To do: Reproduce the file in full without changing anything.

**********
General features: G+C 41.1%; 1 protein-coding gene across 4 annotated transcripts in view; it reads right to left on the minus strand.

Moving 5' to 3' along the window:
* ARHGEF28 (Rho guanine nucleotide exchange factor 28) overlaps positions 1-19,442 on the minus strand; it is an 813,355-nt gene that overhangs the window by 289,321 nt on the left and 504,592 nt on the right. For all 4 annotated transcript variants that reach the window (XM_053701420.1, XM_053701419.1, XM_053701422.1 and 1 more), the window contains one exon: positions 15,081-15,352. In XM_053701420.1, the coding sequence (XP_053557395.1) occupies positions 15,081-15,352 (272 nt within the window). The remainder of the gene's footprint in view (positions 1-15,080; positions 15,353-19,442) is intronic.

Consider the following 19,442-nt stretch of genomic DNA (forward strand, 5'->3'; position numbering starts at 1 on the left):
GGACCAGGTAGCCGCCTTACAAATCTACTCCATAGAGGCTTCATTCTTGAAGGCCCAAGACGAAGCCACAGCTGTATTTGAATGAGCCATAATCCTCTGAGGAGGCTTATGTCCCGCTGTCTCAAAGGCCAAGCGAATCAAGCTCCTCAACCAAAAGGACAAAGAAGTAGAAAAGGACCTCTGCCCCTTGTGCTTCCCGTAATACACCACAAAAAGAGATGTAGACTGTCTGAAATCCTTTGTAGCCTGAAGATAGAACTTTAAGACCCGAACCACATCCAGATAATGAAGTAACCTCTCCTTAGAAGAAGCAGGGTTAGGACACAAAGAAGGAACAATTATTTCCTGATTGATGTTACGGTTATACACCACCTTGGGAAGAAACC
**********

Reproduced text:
General features: G+C 41.1%; 1 protein-coding gene across 4 annotated transcripts in view; it reads right to left on the minus strand.

Moving 5' to 3' along the window:
* ARHGEF28 (Rho guanine nucleotide exchange factor 28) overlaps positions 1-19,442 on the minus strand; it is an 813,355-nt gene that overhangs the window by 289,321 nt on the left and 504,592 nt on the right. For all 4 annotated transcript variants that reach the window (XM_053701420.1, XM_053701419.1, XM_053701422.1 and 1 more), the window contains one exon: positions 15,081-15,352. In XM_053701420.1, the coding sequence (XP_053557395.1) occupies positions 15,081-15,352 (272 nt within the window). The remainder of the gene's footprint in view (positions 1-15,080; positions 15,353-19,442) is intronic.

Consider the following 19,442-nt stretch of genomic DNA (forward strand, 5'->3'; position numbering starts at 1 on the left):
GGACCAGGTAGCCGCCTTACAAATCTACTCCATAGAGGCTTCATTCTTGAAGGCCCAAGACGAAGCCACAGCTGTATTTGAATGAGCCATAATCCTCTGAGGAGGCTTATGTCCCGCTGTCTCAAAGGCCAAGCGAATCAAGCTCCTCAACCAAAAGGACAAAGAAGTAGAAAAGGACCTCTGCCCCTTGTGCTTCCCGTAATACACCACAAAAAGAGATGTAGACTGTCTGAAATCCTTTGTAGCCTGAAGATAGAACTTTAAGACCCGAACCACATCCAGATAATGAAGTAACCTCTCCTTAGAAGAAGCAGGGTTAGGACACAAAGAAGGAACAATTATTTCCTGATTGATGTTACGGTTATACACCACCTTGGGAAGAAACC